24 terms

AP US History Key Terms Chapter 12


Terms in this set (...)

War of 1812 (1812-1815)
Fought between Britain and the United States largely over the issues of trade and impressment. Though the war ended in a relative draw, it demonstrated America's willingness to defend its interests militarily, earning the young nation newfound respect from European powers.
Battle of New Orleans (January 1815)
Resounding victory of American forces against the British, restoring American confidence and fueling an outpouring of nationalism. Final battle of the War of 1812.
Congress of Vienna (1814-1815)
Convention of major European powers to redraw the boundaries of continental Europe after the defeat of Napoleonic France.
Treaty of Ghent (1815)
Ended the War of 1812 in a virtual draw, restoring prewar borders but failing to address any of the grievances that first bought America into the war.
Hartford Convention (1814-1815)
Convention of Federalists from five New England states who opposed the War of 1812 and resented the strength of Southern and Western interests in Congress and in the White House.
Rush-Bagot agreement (1817)
Signed by Britain and the United States, it established strict limits on naval armaments in the Great Lakes, a first step in the full demilitarization of the U.S.-Canadian border, completed in the 1870s.
Tariff of 1816
First protective tariff in American history, created primarily to shield New England manufacturers from the inflow of British goods after the War of 1812.
American System (1820s)
Henry Clay's three-pronged system to promote American industry. Clay advocated a strong banking system, a protective tariff, and a federally funded transportation network.
Era of Good Feeling (1816-1824)
Popular name for the period of one-party, Republican, rule during James Monroe's presidency. The term obscures bitter conflicts over internal improvements, slavery, and the national bank
panic of 1819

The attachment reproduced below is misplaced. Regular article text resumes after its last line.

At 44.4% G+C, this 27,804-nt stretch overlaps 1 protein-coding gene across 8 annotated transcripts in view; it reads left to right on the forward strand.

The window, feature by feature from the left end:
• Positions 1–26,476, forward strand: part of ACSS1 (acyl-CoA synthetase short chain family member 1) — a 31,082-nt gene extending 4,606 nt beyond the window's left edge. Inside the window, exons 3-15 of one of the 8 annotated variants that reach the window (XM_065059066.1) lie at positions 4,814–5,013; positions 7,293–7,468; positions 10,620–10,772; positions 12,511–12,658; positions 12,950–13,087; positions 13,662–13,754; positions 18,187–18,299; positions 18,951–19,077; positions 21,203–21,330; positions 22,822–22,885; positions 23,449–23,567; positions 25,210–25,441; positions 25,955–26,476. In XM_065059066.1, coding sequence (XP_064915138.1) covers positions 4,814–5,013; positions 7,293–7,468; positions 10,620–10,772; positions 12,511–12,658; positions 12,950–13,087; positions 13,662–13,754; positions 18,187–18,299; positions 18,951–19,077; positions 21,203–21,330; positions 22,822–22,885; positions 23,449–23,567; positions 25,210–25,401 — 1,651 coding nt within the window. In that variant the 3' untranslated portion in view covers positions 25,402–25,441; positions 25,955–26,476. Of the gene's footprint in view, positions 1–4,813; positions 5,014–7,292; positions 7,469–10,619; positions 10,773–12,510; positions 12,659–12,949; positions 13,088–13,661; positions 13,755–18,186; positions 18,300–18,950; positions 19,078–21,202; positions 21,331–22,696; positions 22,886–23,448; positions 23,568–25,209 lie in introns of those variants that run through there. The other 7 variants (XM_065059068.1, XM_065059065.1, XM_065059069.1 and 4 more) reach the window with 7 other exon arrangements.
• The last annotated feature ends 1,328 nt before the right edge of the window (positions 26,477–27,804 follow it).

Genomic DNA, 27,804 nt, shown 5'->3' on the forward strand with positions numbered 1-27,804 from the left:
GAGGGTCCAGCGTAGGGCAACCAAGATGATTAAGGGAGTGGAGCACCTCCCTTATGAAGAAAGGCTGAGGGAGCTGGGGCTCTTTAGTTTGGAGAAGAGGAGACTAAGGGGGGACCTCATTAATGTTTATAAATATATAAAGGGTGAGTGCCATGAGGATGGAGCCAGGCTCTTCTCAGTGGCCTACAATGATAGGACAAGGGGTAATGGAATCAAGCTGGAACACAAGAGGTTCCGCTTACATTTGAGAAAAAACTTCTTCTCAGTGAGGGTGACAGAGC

Severe financial crisis brought on primarily by the efforts of the Bank of the United States to curb overspeculation on western lands. It disproportionately affected the poorer classes, especially in the West, sowing the seeds of Jacksonian Democracy.
Land Act of 1820
Fueled the settlement of the Northwest and Missouri territories by lowering the price of public land. Also prohibited the purchase of federal acreage on credit, thereby eliminating one of the causes of the Panic of 1819
Tallmadge amendment (1819)
Failed proposal to prohibit the importation of slaves into Missouri territory and pave the way for gradual emancipation. Southerners vehemently opposed the amendment, which they perceived as a threat to the sectional balance between North and South.
peculiar institution
Widely used term for the institution of American slavery in the South. Its use in the first half of the 19th century reflected a growing division between the North, where slavery was gradually abolished, and the South, where slavery became increasingly entrenched.
Missouri Compromise (1820)
Allowed Missouri to enter as a slave state but preserved the balance between North and South by carving free-soil Maine out of Massachusetts and prohibiting slavery from territories acquired in the Louisiana Purchase, north of the line of 36°30'
McCulloch v. Maryland (1819)
Supreme Court case that strengthened federal authority and upheld the constitutionality of the Bank of the United States by establishing that the State of Maryland did not have power to tax the bank.
loose construction
Legal doctrine which holds that the federal government can use powers not specifically granted or prohibited in the Constitution to carry out its constitutionally mandated responsibilities.
Cohens v. Virginia (1821)
Case that reinforced federal supremacy by establishing the right of the Supreme Court to review decision of state supreme courts in questions involving the powers of the federal government
Gibbons v. Ogden (1824)
Suit over whether New York State could grant a monopoly to a ferry operating on interstate water. The ruling reasserted that Congress had the sole power to regulate interstate commerce.
Fletcher v. Peck (1810)
Established firmer protection for private property and asserted the right of the Supreme Court to invalidate state laws in conflict with the federal Constitution
Dartmouth College v. Woodward (1819)
Supreme Court case that sustained Dartmouth University's original charter against charges proposed by the New Hampshire state legislature, thereby protecting corporations from domination by state governments.
Anglo-American Convention (1818)
Signed by Britain and the United States, the pact allowed New England fisherman access to Newfoundland fisheries, established the northern border of Louisiana territory and provided for the joint occupation of the Oregon Country for ten years.
Florida Purchase Treaty (Adams-Onís Treaty) (1819)
Under the agreement, Spain ceded Florida to the United States, which, in exchange, abandoned its claims to Texas.
Monroe Doctrine (1823)
Statement delivered by President James Monroe, warning European powers to refrain from seeking any new territories in the Americas. the united States largely lacked the power to back up the pronouncement, which was actually enforced by the British, who sought unfettered access to Latin American markets.
Russo-American Treaty (1824)
Fixed the line of 54°40' as the southernmost boundary of Russian holdings in North America.